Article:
Learning the Arabic alphabet is very important for correct pronunciation of the words. It is virtually impossible to teach the language without learning the alphabet because there are no equivalents in the English alphabet. For example there are five different T’s in Arabic language. Incorrect pronunciation can lead to mistakes like calling a cardiologist a dog doctor! Personally I found learning the alphabet was very easy, I memorized all the letters during one class.

To make the best out of your stay in Saudi-Arabia, take the effort to learn some Arabic. This will greatly help you in your everyday activities and communication. You will also improve your chances of getting to know and communicate with more Saudis!

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  • NoorNovember 19, 2010 - 12:01 am

    I used to learn so much before I came to Saudi but when I got here I was so overwhelmed I figured I could never learn and kinda gave up. Having a son who speaks fluent Arabic helps me a lot though but still I know I could try harder :pReplyCancel

  • Blue PearlNovember 22, 2010 - 12:38 pm

    A sister, “Deros” has recently reverted to Islam.Allahu Akbar, I think you would be able to offer some valuable advise to her… See her latest post “Tea Party” at http://teacoffeeparty.blogspot.comReplyCancel

  • KimnaiiNovember 22, 2010 - 1:29 pm

    I have lived in Saudi Arabia for 17 long years and I do not speak Arabic at all. I never had to use it and I now have the biggest regret in my entire life. I know how to read some of the words but I do not understand the meaning. I know how to pronounce the guttural words but I cannot make sentences to communicate with the locals. So in a way I should be able to pick up the language quite rapidly, but I am now back in Europe where I am not surrounded by Arabic anymore…which makes it even harder to learn.

    Learning from my mistakes I then lived in Madrid, Spain for a few months after which I became fluent and what a change it did to my life in a foreign country.

    So if I can say this to anyone in any country, please do learn the local language and you will find out that you will feel less depressed and less homesick and more involved and immersed in the local life. It opens up the mind and pushes out the hatred.ReplyCancel

  • AnonymousNovember 22, 2010 - 11:21 am

    I also live in another country than my own, where I am supposed to learn the language. I have noticed that people learn in very different speeds: some people who lived here for many years aren’t able to speak at all and some who arrived only a couple of months ago are able to have even some conversations. I have realized that the English speaking people learn slowlier or are often less interested to learn than others, that’s because they can manage with English wherever they go and don’t have such urgent need to learn to communicate in local language. English is not my mother language but I speak English at home with my husband, don’t know many locals and so I haven’t been learning very quickly. Only after some months that I arrived here some of my husbands family members started to ask why I’m not learning as fast as some other people they know, insisted on this issue and made me feel like I am somehow lazy or stupid because I am not able to have a conversation only after a couple of months in this country. They can speak English but suddenly stopped, none spoke to me a word in English.. But soon I learned to understand what they were talking about even if I still wasn’t able to speak much. People should encourage others to learn and not just compare to others and put them down if they make mistakes… Of course some exchange students or others who are active and part of the society can learn much faster because they are interacting with local people, also talkative and social people learn faster than others.. I have realized this as I am a housewife, spend most of the time at home by myself, not knowing many people here yet and also I am a shy person. But now I have started to go to language lessons which is essential for me to learn the language. It also helps me to meet and communicate with others and have something to do outside home, so that I don’t feel very outsider like I used to feel before. It can be hard to get motivated to study by oneself, another good reason to attend a language course. I recommend it to everyone who lives abroad and can’t speak the local language yet.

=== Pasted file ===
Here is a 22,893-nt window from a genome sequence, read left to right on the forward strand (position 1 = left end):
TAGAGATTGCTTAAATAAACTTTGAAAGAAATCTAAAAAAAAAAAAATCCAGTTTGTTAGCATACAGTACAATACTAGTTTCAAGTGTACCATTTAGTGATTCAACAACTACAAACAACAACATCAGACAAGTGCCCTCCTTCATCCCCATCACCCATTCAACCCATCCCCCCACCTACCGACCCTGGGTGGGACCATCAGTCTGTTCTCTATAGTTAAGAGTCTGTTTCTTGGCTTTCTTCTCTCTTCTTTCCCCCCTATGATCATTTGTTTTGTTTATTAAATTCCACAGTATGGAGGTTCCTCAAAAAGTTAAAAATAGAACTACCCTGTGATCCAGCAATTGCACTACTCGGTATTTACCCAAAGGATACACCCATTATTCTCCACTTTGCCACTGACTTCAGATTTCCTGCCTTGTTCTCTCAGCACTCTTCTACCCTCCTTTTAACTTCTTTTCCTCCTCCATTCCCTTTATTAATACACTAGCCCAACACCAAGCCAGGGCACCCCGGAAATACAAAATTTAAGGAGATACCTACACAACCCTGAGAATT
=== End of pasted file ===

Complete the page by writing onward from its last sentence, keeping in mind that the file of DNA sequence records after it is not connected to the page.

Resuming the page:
• LaylahNovember 23, 2010 - 8:29 pm

    Thanks everyone for your great comments and for sharing your personal experiences!
    I think Kimnaii sums it up perfectly “it opens up the mind and pushes out the hatred”. I love it, well said brother!

    Blue Pearl- That is great news!I will check out her blog!ReplyCancel

  • AnonymousNovember 26, 2010 - 9:53 pm

    very intelligent point i hope westerners can do that to discover the local culture more closely


  • AnonymousFebruary 1, 2011 - 1:24 pm

    inshallh ill be in saudi in a week and looking forward to learn quraaninc arabic . then itll not be much difficult to grasp few spoken arabic words .where are such institutes in saudi?ReplyCancel

  • AnonymousJuly 16, 2011 - 7:37 pm

    is there a particular language school that you would recommend?ReplyCancel

  • LaylahJuly 23, 2011 - 9:06 pm

    Sorry I personally dont know any language schools because I took my classes at the hospital I worked in..but surely you can find many by googling it!ReplyCancel

  • AnonymousMay 14, 2012 - 4:45 am

    Selam Laylah,

    ehmm no, finding Arabic group classes in Khobar seems almost imposseble.I really would like to learn Arabic and have tried it at the Islamic schools, they have koranlessons and Fiqh but Arabic Nooooo. In the past I have learned the Moroccan dialect but that does not help me here. So if anyone has advice please letme know!ReplyCancel